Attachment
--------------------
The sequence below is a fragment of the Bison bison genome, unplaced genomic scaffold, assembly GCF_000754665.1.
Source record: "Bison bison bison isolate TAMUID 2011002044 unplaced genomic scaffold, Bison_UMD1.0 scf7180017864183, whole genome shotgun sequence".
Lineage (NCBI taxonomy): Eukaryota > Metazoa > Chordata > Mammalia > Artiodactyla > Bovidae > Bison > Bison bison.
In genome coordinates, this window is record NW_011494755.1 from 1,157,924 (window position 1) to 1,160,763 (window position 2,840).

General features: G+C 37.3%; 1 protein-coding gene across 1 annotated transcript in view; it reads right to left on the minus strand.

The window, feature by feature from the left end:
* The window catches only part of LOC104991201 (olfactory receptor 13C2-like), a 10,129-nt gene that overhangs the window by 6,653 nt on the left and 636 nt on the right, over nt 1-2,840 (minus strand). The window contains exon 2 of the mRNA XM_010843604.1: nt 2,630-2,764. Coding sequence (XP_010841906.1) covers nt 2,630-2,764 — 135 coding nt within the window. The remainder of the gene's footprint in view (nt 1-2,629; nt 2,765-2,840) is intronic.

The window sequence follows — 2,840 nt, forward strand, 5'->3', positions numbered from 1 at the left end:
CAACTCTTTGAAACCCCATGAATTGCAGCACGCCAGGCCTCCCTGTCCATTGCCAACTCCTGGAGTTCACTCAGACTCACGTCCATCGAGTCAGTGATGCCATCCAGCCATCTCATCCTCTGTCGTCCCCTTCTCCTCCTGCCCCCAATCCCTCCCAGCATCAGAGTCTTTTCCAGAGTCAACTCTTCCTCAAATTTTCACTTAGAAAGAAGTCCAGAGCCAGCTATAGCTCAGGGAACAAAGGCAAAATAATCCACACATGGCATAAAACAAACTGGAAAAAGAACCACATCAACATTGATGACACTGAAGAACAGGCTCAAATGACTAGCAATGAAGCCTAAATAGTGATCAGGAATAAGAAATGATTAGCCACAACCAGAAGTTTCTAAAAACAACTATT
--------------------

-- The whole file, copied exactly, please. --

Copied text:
The sequence below is a fragment of the Bison bison genome, unplaced genomic scaffold, assembly GCF_000754665.1.
Source record: "Bison bison bison isolate TAMUID 2011002044 unplaced genomic scaffold, Bison_UMD1.0 scf7180017864183, whole genome shotgun sequence".
Lineage (NCBI taxonomy): Eukaryota > Metazoa > Chordata > Mammalia > Artiodactyla > Bovidae > Bison > Bison bison.
In genome coordinates, this window is record NW_011494755.1 from 1,157,924 (window position 1) to 1,160,763 (window position 2,840).

General features: G+C 37.3%; 1 protein-coding gene across 1 annotated transcript in view; it reads right to left on the minus strand.

The window, feature by feature from the left end:
* The window catches only part of LOC104991201 (olfactory receptor 13C2-like), a 10,129-nt gene that overhangs the window by 6,653 nt on the left and 636 nt on the right, over nt 1-2,840 (minus strand). The window contains exon 2 of the mRNA XM_010843604.1: nt 2,630-2,764. Coding sequence (XP_010841906.1) covers nt 2,630-2,764 — 135 coding nt within the window. The remainder of the gene's footprint in view (nt 1-2,629; nt 2,765-2,840) is intronic.

The window sequence follows — 2,840 nt, forward strand, 5'->3', positions numbered from 1 at the left end:
CAACTCTTTGAAACCCCATGAATTGCAGCACGCCAGGCCTCCCTGTCCATTGCCAACTCCTGGAGTTCACTCAGACTCACGTCCATCGAGTCAGTGATGCCATCCAGCCATCTCATCCTCTGTCGTCCCCTTCTCCTCCTGCCCCCAATCCCTCCCAGCATCAGAGTCTTTTCCAGAGTCAACTCTTCCTCAAATTTTCACTTAGAAAGAAGTCCAGAGCCAGCTATAGCTCAGGGAACAAAGGCAAAATAATCCACACATGGCATAAAACAAACTGGAAAAAGAACCACATCAACATTGATGACACTGAAGAACAGGCTCAAATGACTAGCAATGAAGCCTAAATAGTGATCAGGAATAAGAAATGATTAGCCACAACCAGAAGTTTCTAAAAACAACTATT